Updated: December 12, 2014 10:01:52 am
In Sandip Ray’s Gorosthane Sabdhan (2010), when Feluda visits Sidhu Jyatha, the bibliophile known for bailing the detective in a crisis. The latter tells him that he could have just Googled him. This is a self-referential wink to an audience that tells us about what the popularity of the fictional detective created by Satyajit Ray and what it means to Bengalis. It’s the old-world charm etched in the minds of those who have grown up devouring the novels (written from 1965 to the early ’90s) and the two classics — Sonar Kella (The Golden Fortress, 1974) and Joy Baba Felunath (The Elephant God, 1979). That’s why even in 2014, when Feluda aka Pradosh Chandra Mitter, gears up for a reboot in Sandip’s latest film Badshahi Angti (The Emperor’s Ring), he still doesn’t have a cellphone, unlike those around him.
“Someone I met the other day told me that what he likes the most about the new Feluda is that he doesn’t have a mobile phone,” says Sandip, over the phone from Kolkata. Like the character in his film, the filmmaker doesn’t carry a cellphone either. He agrees that another group of fans may want a more contemporary update like the British TV show Sherlock — the character is a big inspiration behind Ray’s creation — but the filmmaker says, “It can mess up how he solves the mystery and secondly, somethings are better left unchanged.”
This time around, the actor playing Feluda has changed. Sandip’s Badshahi Angti, which releases in Kolkata on December 19 and other cities in the coming weeks, will see the fresh-faced Abir Chatterjee play the iconic Bengali sleuth. And he has big shoes to fill. Not only of his well-accepted immediate predecessor Sabyasachi Chakraborty in Sandip’s Feluda films but also the legendary Soumitra Chatterjee. “Abir has the right kind of intelligence. Also, he has a clean image and a following among today’s audience. These are two essentials to gain acceptance as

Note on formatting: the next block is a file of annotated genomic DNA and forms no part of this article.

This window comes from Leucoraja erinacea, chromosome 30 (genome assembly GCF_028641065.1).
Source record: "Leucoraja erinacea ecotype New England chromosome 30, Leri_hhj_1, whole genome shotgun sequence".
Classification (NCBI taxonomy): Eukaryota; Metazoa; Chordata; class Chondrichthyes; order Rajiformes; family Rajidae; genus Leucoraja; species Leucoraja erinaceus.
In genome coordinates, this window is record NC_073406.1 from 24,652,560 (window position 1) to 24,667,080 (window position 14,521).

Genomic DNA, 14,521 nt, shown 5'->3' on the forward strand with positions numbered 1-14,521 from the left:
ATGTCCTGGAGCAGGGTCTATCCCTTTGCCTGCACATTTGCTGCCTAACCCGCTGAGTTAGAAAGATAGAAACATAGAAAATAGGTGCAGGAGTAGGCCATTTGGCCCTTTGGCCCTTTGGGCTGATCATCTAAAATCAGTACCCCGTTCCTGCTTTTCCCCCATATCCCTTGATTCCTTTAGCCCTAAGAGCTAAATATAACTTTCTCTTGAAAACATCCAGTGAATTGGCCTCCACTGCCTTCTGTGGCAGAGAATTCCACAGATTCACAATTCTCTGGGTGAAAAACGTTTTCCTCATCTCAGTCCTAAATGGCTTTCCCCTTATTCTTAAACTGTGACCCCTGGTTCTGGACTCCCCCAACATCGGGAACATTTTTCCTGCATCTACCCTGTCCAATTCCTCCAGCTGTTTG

Feluda,” he says.
Chakraborty was well past his age to play Feluda and he himself suggested Abir’s name. Sandip was looking for a reboot and it helped that he chose the story of Badshahi Angti, an early episode in the Feluda series. It tracks Feluda’s transition from a middle-class intelligent Bengali youth with keen observational skills to a professional private investigator. “When the story begins, he is on a family holiday after struggling to get leave from his job. Investigating is still a hobby and he doesn’t have the famous .32 colt gun or his visiting card. Going to the origins of Feluda was exciting,” says Sandip.
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The brilliantly atmospheric Badshahi Angti, set in ’60s Lucknow amid the Bhulbhulaiya, crumbling palaces, also made for a great “big screen visual treat”. The old city texture is an integral part of the story. Sandip was apprehensive about finding that in a changed Lucknow, but he found the old city good enough to set his film in. “Thankfully, places such as the Bara Imambara and the Residency are intact and we shot the film smoothly,” he says. A fascinating plot point in the orginal story comprises a private menagerie that houses dangerous creatures such as snakes, scorpions and tarantulas. However, for the film Sandip had to rewrite this scene.
Sandip’s earlier Feluda films (he has made five in all) after his father’s passing away in 1992 received a mixed response from critics. Irrespective of that, his Feluda movies have always done good business. Sandip, who had earlier made Feluda for TV has successfully made it a three-yearly event. “Bengalis love travelling and Feluda is almost like an educative travelogue that gives you so much information hammering it down,” says Sandip.
Though there are other filmmakers such as Dibakar Banerjee and Shoojit Sircar, who are keen to make Feluda, Sandip says he isn’t thinking of giving the rights in Bengali yet. But he has no problem if someone approaches him to make it in Hindi.
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